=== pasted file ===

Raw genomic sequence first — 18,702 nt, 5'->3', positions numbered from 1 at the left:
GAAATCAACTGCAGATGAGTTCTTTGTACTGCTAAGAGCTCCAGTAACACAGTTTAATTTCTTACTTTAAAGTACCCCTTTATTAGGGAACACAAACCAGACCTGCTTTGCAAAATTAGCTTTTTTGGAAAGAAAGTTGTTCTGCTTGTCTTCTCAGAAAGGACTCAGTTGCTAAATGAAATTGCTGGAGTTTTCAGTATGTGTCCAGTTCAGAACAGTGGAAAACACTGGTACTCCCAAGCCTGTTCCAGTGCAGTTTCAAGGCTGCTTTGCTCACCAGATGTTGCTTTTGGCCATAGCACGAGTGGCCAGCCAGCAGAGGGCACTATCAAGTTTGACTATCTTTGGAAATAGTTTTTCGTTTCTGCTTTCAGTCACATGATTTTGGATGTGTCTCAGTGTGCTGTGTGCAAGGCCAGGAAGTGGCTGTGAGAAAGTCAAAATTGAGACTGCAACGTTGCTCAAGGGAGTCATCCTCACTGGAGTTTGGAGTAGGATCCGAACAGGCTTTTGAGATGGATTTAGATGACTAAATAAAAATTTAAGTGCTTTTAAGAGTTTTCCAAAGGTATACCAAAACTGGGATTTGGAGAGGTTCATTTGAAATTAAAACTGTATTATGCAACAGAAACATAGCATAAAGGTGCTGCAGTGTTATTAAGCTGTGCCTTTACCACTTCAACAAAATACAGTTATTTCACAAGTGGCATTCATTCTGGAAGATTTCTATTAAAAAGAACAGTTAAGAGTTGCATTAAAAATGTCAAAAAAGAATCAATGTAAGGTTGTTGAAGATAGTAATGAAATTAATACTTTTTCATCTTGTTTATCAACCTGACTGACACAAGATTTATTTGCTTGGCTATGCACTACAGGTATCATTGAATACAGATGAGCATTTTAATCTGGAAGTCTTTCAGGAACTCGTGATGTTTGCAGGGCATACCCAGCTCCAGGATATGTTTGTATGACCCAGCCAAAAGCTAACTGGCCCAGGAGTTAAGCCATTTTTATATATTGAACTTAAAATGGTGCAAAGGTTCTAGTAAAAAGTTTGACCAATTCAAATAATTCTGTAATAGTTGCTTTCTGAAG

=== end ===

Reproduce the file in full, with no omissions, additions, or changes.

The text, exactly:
Raw genomic sequence first — 18,702 nt, 5'->3', positions numbered from 1 at the left:
GAAATCAACTGCAGATGAGTTCTTTGTACTGCTAAGAGCTCCAGTAACACAGTTTAATTTCTTACTTTAAAGTACCCCTTTATTAGGGAACACAAACCAGACCTGCTTTGCAAAATTAGCTTTTTTGGAAAGAAAGTTGTTCTGCTTGTCTTCTCAGAAAGGACTCAGTTGCTAAATGAAATTGCTGGAGTTTTCAGTATGTGTCCAGTTCAGAACAGTGGAAAACACTGGTACTCCCAAGCCTGTTCCAGTGCAGTTTCAAGGCTGCTTTGCTCACCAGATGTTGCTTTTGGCCATAGCACGAGTGGCCAGCCAGCAGAGGGCACTATCAAGTTTGACTATCTTTGGAAATAGTTTTTCGTTTCTGCTTTCAGTCACATGATTTTGGATGTGTCTCAGTGTGCTGTGTGCAAGGCCAGGAAGTGGCTGTGAGAAAGTCAAAATTGAGACTGCAACGTTGCTCAAGGGAGTCATCCTCACTGGAGTTTGGAGTAGGATCCGAACAGGCTTTTGAGATGGATTTAGATGACTAAATAAAAATTTAAGTGCTTTTAAGAGTTTTCCAAAGGTATACCAAAACTGGGATTTGGAGAGGTTCATTTGAAATTAAAACTGTATTATGCAACAGAAACATAGCATAAAGGTGCTGCAGTGTTATTAAGCTGTGCCTTTACCACTTCAACAAAATACAGTTATTTCACAAGTGGCATTCATTCTGGAAGATTTCTATTAAAAAGAACAGTTAAGAGTTGCATTAAAAATGTCAAAAAAGAATCAATGTAAGGTTGTTGAAGATAGTAATGAAATTAATACTTTTTCATCTTGTTTATCAACCTGACTGACACAAGATTTATTTGCTTGGCTATGCACTACAGGTATCATTGAATACAGATGAGCATTTTAATCTGGAAGTCTTTCAGGAACTCGTGATGTTTGCAGGGCATACCCAGCTCCAGGATATGTTTGTATGACCCAGCCAAAAGCTAACTGGCCCAGGAGTTAAGCCATTTTTATATATTGAACTTAAAATGGTGCAAAGGTTCTAGTAAAAAGTTTGACCAATTCAAATAATTCTGTAATAGTTGCTTTCTGAAG